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PRCHN Faculty Deliver Testimony That Helps Lead to Age Restriction on Tobacco Sales
On December 7, 2015, the City of Cleveland passed legislation that bans the sale of tobacco products and e-cigarettes to people under the age of 21. In the weeks preceding the vote, Council heard testimony from all sides of the issue. Among those invited by Cleveland City Council to provide data and expert testimony were PRCHN Associate Director Dr. Erika Trapl and Affiliated Faculty member Dr. Scott Frank.

Dr. Trapl’s testimony centered on tobacco use rates among Cleveland youth and data related to the location of Cleveland public school buildings and retail establishments that sell tobacco products. The PRCHN’s Youth Risk Behavior Survey (YRBS) and the Behavioral Risk Factor Survey (BRFSS) provided key data for their testimony. The YRBS is administered to high school (odd-numbered years) and middle school (even-numbered years) students in Cuyahoga County each year. The BRFSS is a comprehensive survey of health and risk behaviors in adults most recently conducted among City of Cleveland residents in late 2014.

Almost nine out of ten adult smokers began smoking before age 18, thus efforts to reduce youth tobacco use can have significant impact on adult smoking rates. As of 2013, approximately 25 percent of Cleveland Municipal School District (CMSD) high school students were current smokers, including use of cigarettes, little cigars and cigarillos, and hookah.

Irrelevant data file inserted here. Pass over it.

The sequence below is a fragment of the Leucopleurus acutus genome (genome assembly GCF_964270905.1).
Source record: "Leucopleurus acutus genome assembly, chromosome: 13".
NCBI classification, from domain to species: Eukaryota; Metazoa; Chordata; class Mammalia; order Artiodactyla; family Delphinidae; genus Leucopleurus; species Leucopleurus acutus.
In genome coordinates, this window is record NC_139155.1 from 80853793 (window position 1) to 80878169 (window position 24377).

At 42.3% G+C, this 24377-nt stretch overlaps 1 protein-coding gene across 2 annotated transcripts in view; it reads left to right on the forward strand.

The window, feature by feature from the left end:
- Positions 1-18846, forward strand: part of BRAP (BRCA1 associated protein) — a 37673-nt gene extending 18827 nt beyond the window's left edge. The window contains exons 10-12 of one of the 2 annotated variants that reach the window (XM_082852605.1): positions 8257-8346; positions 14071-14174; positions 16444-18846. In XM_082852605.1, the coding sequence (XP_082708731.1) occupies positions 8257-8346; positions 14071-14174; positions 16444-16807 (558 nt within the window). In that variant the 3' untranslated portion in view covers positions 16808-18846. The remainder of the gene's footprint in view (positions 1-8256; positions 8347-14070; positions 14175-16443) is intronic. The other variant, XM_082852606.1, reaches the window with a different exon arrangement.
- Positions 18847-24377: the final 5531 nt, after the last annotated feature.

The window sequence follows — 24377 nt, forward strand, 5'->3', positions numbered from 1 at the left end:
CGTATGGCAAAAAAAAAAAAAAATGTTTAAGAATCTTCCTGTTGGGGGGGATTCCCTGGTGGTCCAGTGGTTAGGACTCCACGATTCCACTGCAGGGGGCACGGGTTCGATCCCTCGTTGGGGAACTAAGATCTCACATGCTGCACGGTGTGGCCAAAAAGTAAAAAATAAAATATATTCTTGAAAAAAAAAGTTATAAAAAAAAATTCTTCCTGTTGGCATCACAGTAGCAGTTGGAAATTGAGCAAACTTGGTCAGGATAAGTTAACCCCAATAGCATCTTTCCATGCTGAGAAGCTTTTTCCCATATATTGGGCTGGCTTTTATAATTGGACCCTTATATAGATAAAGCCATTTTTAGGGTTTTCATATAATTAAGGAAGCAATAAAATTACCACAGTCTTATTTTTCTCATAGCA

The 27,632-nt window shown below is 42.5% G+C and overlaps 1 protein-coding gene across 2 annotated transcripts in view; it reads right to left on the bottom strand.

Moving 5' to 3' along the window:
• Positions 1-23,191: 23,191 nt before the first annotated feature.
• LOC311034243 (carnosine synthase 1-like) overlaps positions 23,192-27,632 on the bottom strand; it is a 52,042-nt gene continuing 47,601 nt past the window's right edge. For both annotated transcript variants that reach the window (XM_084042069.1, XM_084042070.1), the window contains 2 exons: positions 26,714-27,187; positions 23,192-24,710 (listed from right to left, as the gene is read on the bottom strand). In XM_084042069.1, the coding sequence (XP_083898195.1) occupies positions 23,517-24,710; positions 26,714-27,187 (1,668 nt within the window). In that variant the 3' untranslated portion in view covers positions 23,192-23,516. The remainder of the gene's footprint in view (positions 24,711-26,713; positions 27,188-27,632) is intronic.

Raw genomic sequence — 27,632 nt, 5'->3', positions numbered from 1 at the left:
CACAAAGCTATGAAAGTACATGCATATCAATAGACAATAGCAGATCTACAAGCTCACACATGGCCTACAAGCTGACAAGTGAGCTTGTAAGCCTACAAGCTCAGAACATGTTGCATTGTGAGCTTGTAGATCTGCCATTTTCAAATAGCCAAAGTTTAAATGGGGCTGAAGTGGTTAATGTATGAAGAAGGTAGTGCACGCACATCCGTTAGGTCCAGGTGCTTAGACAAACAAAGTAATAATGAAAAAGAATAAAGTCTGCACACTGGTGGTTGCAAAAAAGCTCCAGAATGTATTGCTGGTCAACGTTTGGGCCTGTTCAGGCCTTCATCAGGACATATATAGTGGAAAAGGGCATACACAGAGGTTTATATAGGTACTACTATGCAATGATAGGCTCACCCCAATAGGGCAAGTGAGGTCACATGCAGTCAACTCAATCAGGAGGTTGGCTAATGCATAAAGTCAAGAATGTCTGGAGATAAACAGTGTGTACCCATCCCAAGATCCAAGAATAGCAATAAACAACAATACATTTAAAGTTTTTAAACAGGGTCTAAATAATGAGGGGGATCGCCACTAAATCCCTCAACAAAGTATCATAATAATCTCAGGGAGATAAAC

As part of her testimony, Dr. Trapl shared with Council a 2015 Data Brief from the PRCHN, Youth Tobacco Use and Sales Outlets in Cleveland, Ohio, which includes a map of Cleveland noting CMSD school buildings and corner stores selling tobacco. On average, each CMSD school has almost eight stores selling tobacco within a half-mile radius of the school, with an average of one store within 1,000 feet.

Council also passed a resolution calling for the city to follow the Cleveland Clinic's lead and begin hiring only non-smokers by 2017. Cleveland City Council is considering further legislation banning the sale or distribution of flavored tobacco products except in a retail tobacco store (defined as a retail establishment that derives 80 percent or more of its revenue from the sale of tobacco and tobacco-related products). Dr. Trapl has been invited back to provide further data on that proposed legislation.
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